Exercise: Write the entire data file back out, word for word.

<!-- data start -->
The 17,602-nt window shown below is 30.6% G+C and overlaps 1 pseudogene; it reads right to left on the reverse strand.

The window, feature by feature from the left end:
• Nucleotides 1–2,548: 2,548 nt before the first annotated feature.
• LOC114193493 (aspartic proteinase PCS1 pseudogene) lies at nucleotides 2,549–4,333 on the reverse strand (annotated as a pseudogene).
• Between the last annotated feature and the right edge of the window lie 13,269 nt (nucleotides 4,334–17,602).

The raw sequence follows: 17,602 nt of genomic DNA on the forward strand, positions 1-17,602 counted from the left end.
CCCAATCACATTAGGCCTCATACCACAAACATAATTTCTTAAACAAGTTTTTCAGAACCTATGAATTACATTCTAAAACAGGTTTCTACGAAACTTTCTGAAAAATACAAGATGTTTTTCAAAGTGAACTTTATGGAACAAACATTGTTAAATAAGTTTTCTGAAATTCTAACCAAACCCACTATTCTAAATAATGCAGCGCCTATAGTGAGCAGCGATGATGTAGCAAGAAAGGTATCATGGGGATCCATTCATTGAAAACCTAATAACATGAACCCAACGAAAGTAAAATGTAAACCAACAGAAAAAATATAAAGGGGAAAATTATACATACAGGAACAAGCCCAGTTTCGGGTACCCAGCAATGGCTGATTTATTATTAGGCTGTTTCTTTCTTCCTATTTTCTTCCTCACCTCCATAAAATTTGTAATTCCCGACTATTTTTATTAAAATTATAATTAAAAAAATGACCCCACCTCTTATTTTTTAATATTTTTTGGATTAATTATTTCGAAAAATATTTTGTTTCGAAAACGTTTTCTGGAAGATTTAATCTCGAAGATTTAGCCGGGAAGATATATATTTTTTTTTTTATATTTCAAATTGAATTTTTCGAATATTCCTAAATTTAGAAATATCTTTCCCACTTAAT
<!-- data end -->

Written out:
The 17,602-nt window shown below is 30.6% G+C and overlaps 1 pseudogene; it reads right to left on the reverse strand.

The window, feature by feature from the left end:
• Nucleotides 1–2,548: 2,548 nt before the first annotated feature.
• LOC114193493 (aspartic proteinase PCS1 pseudogene) lies at nucleotides 2,549–4,333 on the reverse strand (annotated as a pseudogene).
• Between the last annotated feature and the right edge of the window lie 13,269 nt (nucleotides 4,334–17,602).

The raw sequence follows: 17,602 nt of genomic DNA on the forward strand, positions 1-17,602 counted from the left end.
CCCAATCACATTAGGCCTCATACCACAAACATAATTTCTTAAACAAGTTTTTCAGAACCTATGAATTACATTCTAAAACAGGTTTCTACGAAACTTTCTGAAAAATACAAGATGTTTTTCAAAGTGAACTTTATGGAACAAACATTGTTAAATAAGTTTTCTGAAATTCTAACCAAACCCACTATTCTAAATAATGCAGCGCCTATAGTGAGCAGCGATGATGTAGCAAGAAAGGTATCATGGGGATCCATTCATTGAAAACCTAATAACATGAACCCAACGAAAGTAAAATGTAAACCAACAGAAAAAATATAAAGGGGAAAATTATACATACAGGAACAAGCCCAGTTTCGGGTACCCAGCAATGGCTGATTTATTATTAGGCTGTTTCTTTCTTCCTATTTTCTTCCTCACCTCCATAAAATTTGTAATTCCCGACTATTTTTATTAAAATTATAATTAAAAAAATGACCCCACCTCTTATTTTTTAATATTTTTTGGATTAATTATTTCGAAAAATATTTTGTTTCGAAAACGTTTTCTGGAAGATTTAATCTCGAAGATTTAGCCGGGAAGATATATATTTTTTTTTTTATATTTCAAATTGAATTTTTCGAATATTCCTAAATTTAGAAATATCTTTCCCACTTAAT